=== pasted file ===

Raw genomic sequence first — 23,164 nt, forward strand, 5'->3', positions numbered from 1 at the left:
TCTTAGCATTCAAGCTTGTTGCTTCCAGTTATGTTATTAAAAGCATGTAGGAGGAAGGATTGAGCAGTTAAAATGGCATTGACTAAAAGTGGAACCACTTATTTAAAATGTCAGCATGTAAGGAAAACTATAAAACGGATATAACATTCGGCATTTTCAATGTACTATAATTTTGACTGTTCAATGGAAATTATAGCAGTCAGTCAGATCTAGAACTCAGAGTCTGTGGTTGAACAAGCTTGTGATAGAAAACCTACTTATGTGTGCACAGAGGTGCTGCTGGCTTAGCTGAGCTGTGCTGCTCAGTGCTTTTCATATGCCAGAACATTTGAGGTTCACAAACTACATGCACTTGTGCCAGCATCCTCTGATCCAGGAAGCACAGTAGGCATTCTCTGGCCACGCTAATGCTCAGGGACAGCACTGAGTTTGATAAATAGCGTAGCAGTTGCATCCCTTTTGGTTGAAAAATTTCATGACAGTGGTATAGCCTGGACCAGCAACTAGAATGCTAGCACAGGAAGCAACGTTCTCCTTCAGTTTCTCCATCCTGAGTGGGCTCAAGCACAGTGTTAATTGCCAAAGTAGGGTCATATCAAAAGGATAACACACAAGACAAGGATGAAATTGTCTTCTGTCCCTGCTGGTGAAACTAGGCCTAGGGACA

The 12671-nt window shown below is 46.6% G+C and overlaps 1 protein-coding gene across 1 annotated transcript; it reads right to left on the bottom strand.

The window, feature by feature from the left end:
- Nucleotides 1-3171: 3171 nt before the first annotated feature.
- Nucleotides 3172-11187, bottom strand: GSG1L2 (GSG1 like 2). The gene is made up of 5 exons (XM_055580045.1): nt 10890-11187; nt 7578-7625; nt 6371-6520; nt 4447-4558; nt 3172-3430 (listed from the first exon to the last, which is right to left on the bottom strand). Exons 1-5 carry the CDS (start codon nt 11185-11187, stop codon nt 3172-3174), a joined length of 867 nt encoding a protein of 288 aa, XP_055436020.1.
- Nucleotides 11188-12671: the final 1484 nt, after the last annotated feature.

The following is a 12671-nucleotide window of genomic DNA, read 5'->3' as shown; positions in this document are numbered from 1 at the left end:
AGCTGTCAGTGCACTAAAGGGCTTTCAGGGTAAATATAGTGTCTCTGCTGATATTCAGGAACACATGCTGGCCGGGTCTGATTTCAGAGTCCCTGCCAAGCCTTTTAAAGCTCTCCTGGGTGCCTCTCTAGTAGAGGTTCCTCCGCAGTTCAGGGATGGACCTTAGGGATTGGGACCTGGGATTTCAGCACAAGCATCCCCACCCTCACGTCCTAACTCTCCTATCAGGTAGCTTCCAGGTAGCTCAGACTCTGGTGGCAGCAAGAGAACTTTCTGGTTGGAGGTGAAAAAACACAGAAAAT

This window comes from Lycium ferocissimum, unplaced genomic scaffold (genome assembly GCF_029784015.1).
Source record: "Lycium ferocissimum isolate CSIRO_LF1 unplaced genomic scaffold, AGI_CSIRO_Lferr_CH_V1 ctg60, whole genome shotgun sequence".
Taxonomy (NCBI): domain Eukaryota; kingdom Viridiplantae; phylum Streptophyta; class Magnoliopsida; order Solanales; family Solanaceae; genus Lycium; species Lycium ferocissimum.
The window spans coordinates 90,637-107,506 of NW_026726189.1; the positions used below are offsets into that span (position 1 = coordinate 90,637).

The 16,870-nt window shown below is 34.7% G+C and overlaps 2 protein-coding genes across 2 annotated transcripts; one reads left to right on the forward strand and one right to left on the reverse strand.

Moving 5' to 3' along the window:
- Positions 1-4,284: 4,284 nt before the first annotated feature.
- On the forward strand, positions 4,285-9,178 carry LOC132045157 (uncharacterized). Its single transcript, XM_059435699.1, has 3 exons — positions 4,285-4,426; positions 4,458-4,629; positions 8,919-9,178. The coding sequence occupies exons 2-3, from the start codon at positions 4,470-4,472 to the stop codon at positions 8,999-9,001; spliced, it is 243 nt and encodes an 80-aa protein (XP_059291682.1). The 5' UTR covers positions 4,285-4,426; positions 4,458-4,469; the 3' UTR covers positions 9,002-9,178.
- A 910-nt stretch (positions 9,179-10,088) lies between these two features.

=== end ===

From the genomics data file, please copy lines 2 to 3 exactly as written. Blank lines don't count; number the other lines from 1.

TCTTAGCATTCAAGCTTGTTGCTTCCAGTTATGTTATTAAAAGCATGTAGGAGGAAGGATTGAGCAGTTAAAATGGCATTGACTAAAAGTGGAACCACTTATTTAAAATGTCAGCATGTAAGGAAAACTATAAAACGGATATAACATTCGGCATTTTCAATGTACTATAATTTTGACTGTTCAATGGAAATTATAGCAGTCAGTCAGATCTAGAACTCAGAGTCTGTGGTTGAACAAGCTTGTGATAGAAAACCTACTTATGTGTGCACAGAGGTGCTGCTGGCTTAGCTGAGCTGTGCTGCTCAGTGCTTTTCATATGCCAGAACATTTGAGGTTCACAAACTACATGCACTTGTGCCAGCATCCTCTGATCCAGGAAGCACAGTAGGCATTCTCTGGCCACGCTAATGCTCAGGGACAGCACTGAGTTTGATAAATAGCGTAGCAGTTGCATCCCTTTTGGTTGAAAAATTTCATGACAGTGGTATAGCCTGGACCAGCAACTAGAATGCTAGCACAGGAAGCAACGTTCTCCTTCAGTTTCTCCATCCTGAGTGGGCTCAAGCACAGTGTTAATTGCCAAAGTAGGGTCATATCAAAAGGATAACACACAAGACAAGGATGAAATTGTCTTCTGTCCCTGCTGGTGAAACTAGGCCTAGGGACA

The 12671-nt window shown below is 46.6% G+C and overlaps 1 protein-coding gene across 1 annotated transcript; it reads right to left on the bottom strand.